ST. PETERSBURG, Fla. — The Yankees’ chances of making the playoffs all but disappeared over the weekend, the result of a four-game sweep at the hands of the Red Sox.

But there remain compelling reasons to watch, Gary Sanchez first among them.

Central is this question: Just what kind of numbers, in less than two months work, will he end 2016 with?

The rookie catcher, already with head-shaking numbers, added to them Tuesday night, crushing a tiebreaking three-run homer in the seventh inning to propel the Yankees to a 5-3 victory over the Rays in front of 12,732 at Tropicana Field.

With two on and two outs in the seventh, the 23-year-old Sanchez stepped in against Tampa righthander Brad Boxberger, who threw a first-pitch slider.

Sanchez, 0-for-2 with a walk to that point, pounced on the pitch and hammered it out to left-center for his 17th home run in a span of 136 at-bats (his first homer was Aug. 10) to give the Bombers a 5-2 lead.

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“There’s plenty of words,” said Mark Teixeira, who hit his 13th homer of the season in the fourth to cut the Yankees’ deficit to 2-1. “Amazing. Incredible. Impressive. He’s carried us. We’re not even close to talking about a playoff berth if Gary doesn’t come up and do what he does.”

The Yankees (78-72), who snapped a five-game losing streak, are 3 1⁄2 games behind Baltimore for the second AL wild card, but there are three teams (Detroit, Houston and Seattle) between them and the Orioles.

“I think it’s important that we put together some wins here and we put a streak together so we stay relevant,” Joe Girardi said before the game.

As Sanchez came to the plate against Boxberger, he said he expected to see a fastball.

But Sanchez said through his translator he had to adjust in a hurry.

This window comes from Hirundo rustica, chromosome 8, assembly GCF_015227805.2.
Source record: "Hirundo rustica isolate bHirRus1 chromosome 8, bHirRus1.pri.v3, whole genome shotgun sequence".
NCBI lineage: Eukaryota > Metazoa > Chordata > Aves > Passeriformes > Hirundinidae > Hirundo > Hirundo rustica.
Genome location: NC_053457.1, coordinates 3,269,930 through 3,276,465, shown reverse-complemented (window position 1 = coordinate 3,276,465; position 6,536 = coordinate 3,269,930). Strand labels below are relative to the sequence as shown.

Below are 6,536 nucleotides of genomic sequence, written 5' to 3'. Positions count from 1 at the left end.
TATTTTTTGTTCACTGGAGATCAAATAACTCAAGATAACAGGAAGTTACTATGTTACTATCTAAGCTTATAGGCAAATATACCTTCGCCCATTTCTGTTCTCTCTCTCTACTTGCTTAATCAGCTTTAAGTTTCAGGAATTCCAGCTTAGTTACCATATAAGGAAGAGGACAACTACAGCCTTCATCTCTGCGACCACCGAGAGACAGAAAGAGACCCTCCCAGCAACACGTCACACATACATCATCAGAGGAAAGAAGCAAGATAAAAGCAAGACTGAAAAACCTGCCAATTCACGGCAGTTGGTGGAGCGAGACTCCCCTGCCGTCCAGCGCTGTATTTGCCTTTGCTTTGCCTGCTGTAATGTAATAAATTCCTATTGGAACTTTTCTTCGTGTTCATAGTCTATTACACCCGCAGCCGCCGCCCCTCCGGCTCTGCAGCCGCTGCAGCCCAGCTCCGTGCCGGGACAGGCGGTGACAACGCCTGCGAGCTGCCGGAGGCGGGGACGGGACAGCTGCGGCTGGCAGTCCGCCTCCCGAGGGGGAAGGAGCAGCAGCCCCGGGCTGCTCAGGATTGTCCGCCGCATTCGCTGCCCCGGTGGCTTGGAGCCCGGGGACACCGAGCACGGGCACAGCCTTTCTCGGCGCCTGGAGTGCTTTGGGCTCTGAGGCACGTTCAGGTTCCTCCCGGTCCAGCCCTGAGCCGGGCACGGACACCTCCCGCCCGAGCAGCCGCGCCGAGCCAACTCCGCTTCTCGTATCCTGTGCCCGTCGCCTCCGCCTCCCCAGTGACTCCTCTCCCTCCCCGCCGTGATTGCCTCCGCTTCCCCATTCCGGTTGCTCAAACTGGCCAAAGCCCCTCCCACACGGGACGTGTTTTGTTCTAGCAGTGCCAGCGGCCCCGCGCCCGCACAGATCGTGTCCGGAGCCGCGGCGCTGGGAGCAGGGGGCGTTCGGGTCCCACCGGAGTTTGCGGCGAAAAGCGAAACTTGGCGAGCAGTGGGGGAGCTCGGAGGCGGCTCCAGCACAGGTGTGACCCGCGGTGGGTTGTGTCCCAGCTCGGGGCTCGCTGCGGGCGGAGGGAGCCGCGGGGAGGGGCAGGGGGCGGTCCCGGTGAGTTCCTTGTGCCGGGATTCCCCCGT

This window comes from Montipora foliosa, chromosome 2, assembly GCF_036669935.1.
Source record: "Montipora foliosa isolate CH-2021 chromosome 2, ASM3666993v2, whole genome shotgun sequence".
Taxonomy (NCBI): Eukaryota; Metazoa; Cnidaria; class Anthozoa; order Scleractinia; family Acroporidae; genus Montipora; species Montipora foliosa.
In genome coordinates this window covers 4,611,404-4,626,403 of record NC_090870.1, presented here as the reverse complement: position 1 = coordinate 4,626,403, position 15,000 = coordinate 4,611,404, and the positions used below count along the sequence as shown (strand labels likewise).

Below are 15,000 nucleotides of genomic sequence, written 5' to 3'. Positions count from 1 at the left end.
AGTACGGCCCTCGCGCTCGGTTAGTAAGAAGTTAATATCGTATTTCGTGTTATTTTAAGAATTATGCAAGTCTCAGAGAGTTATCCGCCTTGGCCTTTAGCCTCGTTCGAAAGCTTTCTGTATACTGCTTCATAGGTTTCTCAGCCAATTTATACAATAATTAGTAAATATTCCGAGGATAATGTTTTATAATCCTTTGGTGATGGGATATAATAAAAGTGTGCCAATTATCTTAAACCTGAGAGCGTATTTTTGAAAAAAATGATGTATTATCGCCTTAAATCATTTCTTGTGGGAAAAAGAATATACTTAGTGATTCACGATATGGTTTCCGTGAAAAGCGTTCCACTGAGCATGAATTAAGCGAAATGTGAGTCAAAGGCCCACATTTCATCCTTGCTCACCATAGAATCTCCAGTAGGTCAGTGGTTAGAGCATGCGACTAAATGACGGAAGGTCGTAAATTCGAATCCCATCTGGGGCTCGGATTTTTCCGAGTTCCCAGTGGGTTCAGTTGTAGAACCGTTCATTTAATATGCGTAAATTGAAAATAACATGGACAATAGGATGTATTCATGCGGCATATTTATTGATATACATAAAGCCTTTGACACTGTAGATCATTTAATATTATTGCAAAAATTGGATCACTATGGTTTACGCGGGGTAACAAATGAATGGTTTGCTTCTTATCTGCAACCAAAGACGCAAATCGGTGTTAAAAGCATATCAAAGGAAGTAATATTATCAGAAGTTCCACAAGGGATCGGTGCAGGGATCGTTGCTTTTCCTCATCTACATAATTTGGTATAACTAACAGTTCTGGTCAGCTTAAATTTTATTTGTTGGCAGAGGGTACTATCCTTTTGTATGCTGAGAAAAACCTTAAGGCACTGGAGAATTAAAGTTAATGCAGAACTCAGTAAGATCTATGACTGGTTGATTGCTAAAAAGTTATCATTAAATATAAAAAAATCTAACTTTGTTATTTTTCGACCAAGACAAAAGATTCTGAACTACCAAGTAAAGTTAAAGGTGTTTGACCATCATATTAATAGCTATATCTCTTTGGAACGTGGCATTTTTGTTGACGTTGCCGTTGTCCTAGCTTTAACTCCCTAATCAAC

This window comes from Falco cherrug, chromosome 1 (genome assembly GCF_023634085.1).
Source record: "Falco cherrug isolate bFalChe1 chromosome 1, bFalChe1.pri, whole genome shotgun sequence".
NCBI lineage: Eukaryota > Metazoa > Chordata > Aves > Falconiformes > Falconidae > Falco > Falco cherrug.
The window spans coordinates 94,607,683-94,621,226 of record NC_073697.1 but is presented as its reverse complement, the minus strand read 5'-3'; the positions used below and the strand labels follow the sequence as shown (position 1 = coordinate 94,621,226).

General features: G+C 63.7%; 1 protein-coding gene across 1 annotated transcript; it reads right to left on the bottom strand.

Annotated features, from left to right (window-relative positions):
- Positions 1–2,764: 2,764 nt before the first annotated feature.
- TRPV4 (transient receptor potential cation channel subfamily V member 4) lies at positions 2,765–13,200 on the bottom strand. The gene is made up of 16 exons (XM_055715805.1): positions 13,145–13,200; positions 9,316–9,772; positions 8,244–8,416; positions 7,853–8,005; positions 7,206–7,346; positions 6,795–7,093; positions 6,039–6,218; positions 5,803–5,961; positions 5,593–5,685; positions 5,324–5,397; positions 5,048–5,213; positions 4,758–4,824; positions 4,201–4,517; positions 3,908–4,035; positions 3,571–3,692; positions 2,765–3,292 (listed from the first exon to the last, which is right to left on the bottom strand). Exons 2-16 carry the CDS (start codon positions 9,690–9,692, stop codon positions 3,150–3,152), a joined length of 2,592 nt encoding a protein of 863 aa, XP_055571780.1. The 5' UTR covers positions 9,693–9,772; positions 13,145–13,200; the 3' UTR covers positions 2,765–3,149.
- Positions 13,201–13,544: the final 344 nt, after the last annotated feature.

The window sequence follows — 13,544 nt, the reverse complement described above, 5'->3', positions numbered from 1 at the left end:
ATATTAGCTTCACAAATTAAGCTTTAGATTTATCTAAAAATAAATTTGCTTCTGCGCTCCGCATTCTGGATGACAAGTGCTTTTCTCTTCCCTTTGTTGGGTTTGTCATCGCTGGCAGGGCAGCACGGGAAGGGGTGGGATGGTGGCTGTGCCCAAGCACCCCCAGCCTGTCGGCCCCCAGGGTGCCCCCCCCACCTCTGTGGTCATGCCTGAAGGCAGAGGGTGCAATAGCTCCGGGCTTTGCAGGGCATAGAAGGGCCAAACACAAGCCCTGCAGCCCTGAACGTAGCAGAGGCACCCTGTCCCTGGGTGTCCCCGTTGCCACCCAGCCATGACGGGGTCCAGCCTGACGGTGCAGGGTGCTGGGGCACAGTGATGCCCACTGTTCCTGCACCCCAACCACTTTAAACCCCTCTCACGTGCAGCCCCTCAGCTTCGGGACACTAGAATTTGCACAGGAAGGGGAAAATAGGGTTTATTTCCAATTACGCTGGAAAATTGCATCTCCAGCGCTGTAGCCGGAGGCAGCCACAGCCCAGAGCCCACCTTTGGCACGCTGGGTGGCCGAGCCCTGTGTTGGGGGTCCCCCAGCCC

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“It was not a fastball, it was a slider,” he said. “It was right there and I was able to put a good swing on it.”

First base was open and Rays manager Kevin Cash could have walked Sanchez to face Billy Butler, who already had two doubles in the game. Cash said afterward he felt walking Sanchez would lead to Girardi pinch hitting with Brian McCann.

Butler, who has seen Sanchez for only five games, smiled.

“He’s had a historic start to his career,” Butler said. “If they walked him, I would have been ready.”

He paused.

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“They’re probably going to walk him next time, I would think.”

Butler, 30, added later of Sanchez: “I’ve seen him hit every type of pitch out. I’ve seen him hit a cutter out, I’ve seen him hit a fastball out and I’ve seen him hit a fastball out. Basically if you leave it over the middle of the plate, it’s got a good chance of getting damaged.”

After Tyler Clippard allowed a run in the bottom of the eighth, Dellin Betances threw a perfect ninth for his 12th save.

Michael Pineda snapped his streak of three straight starts in which he didn’t make it out of the fifth inning, but only barely.

The righthander, who came in 6-11 with a 4.94 ERA, was mostly terrific but a high pitch count limited him to 5 1⁄3 innings. Pineda, working well with Sanchez, allowed two runs and five hits. With a solid changeup and wipeout slider, he struck out 11, one short of his season high, and walked one.

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Luis Severino (3-8) came next and threw 1 1⁄3 scoreless innings.

Drew Smyly allowed one run and four hits in six innings for the Rays (64-86), departing with a 2-1 lead, which his bullpen soon eviscerated, thanks to Sanchez.

“He’s meant a lot since he’s gotten here, both offensively and defensively,” Girardi said. “He can change games in a lot of different ways, so it’s kind of fitting he got the big hit again.”